Archive for January, 2009

Spank You Very Much!

I originally wrote this blog post for parenting blog This Mommy Gig; it appeared on August 26th, 2008.   I have edited it slightly for inclusion on my blog.

Last week, reported that over 200,000 children in the US were spanked at school in the 2006-2007 school year.  As I read the article (with this blog post in mind), I took note of what I felt were some the key takeaways:

  • Corporal punishment is legal in 21 states, but only used frequently in 13
  • Texas led the paddling pack with 48,197 students receiving CP that year
  • CP was disproportionately applied to Black students (17.1% of the population received 35.6% of those swats, and was 1.4 times more likely to be paddled than White students)
  • A mother whose 13-year-old son was paddled was told by school administrators that paddling is “the quick and dirty way of dealing with discipline problems”

I was originally going to focus this piece on the utter dearth of empirical support for corporal punishment (sorry, my access to EBSCOhost is limited over the summer), but then I got to the user comments, where I was taken aback by the overwhelming support for corporal punishment in schools.  Scroll down to the end of the article to the “Sound Off” section (can’t link to it directly) to read the comments.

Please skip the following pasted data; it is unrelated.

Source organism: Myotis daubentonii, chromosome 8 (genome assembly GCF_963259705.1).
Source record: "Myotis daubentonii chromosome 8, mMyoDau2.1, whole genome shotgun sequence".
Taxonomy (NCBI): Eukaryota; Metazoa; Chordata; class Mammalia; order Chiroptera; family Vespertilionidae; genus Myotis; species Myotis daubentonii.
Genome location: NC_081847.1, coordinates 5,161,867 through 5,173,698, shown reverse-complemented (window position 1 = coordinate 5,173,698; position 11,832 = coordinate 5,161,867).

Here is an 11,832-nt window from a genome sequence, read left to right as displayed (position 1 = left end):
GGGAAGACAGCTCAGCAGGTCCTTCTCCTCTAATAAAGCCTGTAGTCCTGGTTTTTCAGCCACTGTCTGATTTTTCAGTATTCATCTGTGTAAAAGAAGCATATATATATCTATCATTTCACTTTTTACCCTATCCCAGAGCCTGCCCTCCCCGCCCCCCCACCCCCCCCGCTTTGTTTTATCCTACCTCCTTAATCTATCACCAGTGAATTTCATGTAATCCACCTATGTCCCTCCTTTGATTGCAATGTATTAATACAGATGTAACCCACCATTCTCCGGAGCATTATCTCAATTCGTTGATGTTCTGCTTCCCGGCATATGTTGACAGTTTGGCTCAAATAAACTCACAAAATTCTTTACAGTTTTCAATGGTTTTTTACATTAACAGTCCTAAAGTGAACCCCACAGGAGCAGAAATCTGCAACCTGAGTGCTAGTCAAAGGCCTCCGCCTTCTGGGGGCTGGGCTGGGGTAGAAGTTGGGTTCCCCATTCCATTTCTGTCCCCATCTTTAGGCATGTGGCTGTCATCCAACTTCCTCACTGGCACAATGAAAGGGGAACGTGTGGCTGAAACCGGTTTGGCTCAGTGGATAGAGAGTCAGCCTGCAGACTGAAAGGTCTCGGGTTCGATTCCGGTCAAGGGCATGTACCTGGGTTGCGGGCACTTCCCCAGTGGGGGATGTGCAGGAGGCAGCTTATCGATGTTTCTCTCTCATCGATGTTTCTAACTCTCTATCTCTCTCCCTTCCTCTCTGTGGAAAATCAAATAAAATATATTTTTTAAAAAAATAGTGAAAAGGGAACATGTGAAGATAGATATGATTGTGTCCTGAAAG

Go ahead; I’ll wait.

Please don’t get me wrong, folks: I’m not here to tell you how to raise or punish your kids, and I know that the spank/no-spank debate is a hot-button issue on successful dates in parenting circles.  My concern in this instance stems not from whether or not people spank their kids, but rather that so many people seem willing to put this decision in the hands of their children’s schools.

Postscript: As I read this article, I was reminded of someone I once knew who told me she “could not wait” for her son to turn 1 so she could start spanking him (not sure how she came by that magic metric).  We had quite a few discussions about parenting, but never did I feel less comfortable than when she’d talk about spanking with such fervor.  I always thought the phrase “a gleam in one’s eye” was just a figure of speech until I heard her wax romantic about the ways she could, would, and did spank her child.

Post-Postscript: Check some statistics regarding the breakdown of corporal punishment in public schools by state and race at The Center for Effective Discipline.  I’m genuinely curious as to how many of us work in schools where corporal punishment is practiced, and if so, what does that look like?

T3: Cutting Up in the Classroom

Rebecca Bell over at Notes from the School Psychologist recently started a blog carnival called Teaching Tips Tuesdays (or T3).  This is my contribution to this week’s edition (but linked to last week’s T3, since there isn’t one up for this week yet), and will be cross-posted to/linked from her blog (I think!).